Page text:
Safe up-hill driving: Pay attention to the revolutions per minute If you don’t, you run the risk of overheating engine and brakes

(dtd). Not all driving is the same. Driving in the mountains, for example, differs greatly from driving on flat country roads. If you do not pay attention, you risk overheating the engine and the brakes. However, to make it safely and stress-free to the summit and back down, all you have to do is pay attention to your engine’s revolutions per minute (rpm).

While the basic riles are the same, it is the powers that make the difference between driving up a mountain or driving on flat country roads. Inexperienced drivers often underestimate the associated risks which can lead to unpleasant and dangerous situations such as overheated engines and failing brakes. The risks are high but they can easily be avoided. 

Experts of Hochtouren.net recommend driving in the right rpm range when going uphill and downhill. It’s best to keep the engine in the medium rpm range. You are doing yourself and others a disservice, if you drive uphill in first gear. If you drive too slowly, your engine does not get enough engine-cooling airflow and heats up more quickly. Therefore, choose a higher gear in the medium rpm range.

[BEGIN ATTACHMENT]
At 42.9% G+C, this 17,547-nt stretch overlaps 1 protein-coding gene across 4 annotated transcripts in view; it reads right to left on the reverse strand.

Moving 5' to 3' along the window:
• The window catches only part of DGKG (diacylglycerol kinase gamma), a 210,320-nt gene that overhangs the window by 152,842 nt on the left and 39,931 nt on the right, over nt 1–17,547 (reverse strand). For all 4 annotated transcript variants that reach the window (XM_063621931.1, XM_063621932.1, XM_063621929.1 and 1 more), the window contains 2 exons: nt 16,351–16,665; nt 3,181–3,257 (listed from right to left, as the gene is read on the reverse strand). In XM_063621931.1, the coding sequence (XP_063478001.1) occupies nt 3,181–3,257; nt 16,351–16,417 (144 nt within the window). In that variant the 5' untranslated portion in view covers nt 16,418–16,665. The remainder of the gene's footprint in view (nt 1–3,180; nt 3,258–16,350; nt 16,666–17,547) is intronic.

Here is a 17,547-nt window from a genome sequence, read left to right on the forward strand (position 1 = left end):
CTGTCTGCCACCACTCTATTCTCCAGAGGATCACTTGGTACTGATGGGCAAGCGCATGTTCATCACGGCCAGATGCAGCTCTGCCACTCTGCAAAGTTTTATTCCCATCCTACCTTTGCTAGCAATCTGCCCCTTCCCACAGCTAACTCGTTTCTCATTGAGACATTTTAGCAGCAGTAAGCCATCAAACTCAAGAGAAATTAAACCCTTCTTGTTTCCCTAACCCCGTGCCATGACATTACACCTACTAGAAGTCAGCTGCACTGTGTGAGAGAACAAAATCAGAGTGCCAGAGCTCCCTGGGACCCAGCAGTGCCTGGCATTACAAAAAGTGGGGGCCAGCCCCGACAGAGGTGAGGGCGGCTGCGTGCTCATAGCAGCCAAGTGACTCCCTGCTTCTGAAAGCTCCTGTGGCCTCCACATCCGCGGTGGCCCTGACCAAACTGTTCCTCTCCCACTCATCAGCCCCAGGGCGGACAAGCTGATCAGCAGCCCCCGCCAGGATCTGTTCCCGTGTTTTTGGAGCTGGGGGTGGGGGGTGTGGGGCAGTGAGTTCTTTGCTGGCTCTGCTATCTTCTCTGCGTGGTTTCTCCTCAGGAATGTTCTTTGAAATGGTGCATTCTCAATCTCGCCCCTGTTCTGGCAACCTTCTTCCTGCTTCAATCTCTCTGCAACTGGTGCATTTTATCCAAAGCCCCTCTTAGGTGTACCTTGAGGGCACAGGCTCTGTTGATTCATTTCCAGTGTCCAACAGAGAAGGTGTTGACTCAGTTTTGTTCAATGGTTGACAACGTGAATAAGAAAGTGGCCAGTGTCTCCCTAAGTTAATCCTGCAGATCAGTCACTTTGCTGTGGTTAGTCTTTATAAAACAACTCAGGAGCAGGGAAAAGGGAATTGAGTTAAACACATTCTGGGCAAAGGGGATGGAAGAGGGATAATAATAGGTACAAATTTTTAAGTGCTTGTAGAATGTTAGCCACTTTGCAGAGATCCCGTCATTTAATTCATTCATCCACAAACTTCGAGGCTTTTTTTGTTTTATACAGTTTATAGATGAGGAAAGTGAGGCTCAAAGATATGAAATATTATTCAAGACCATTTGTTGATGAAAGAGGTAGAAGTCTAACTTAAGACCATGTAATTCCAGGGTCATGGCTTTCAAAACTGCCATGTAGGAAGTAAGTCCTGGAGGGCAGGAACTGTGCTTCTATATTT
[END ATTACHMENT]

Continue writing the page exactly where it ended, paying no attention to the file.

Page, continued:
And the gear you chose to get up the hill and to the summit, is the same gear you should use driving downhill, if the uphill and downhill grades are more or less the same and if you have the feeling that your engine brake is functioning. The engine brake’s job is to make sure that you do not constantly have to apply your brakes. That prevents the brakes from overheating. The higher the gear, the faster the wheels turn. The lower the gear, the lower their turn rate. Making the right gear choice ensures that your downhill speed stays the same despite the powers that pull the vehicle downward and without putting unnecessary strain on your brakes.

Photo Credit: dtd/thx

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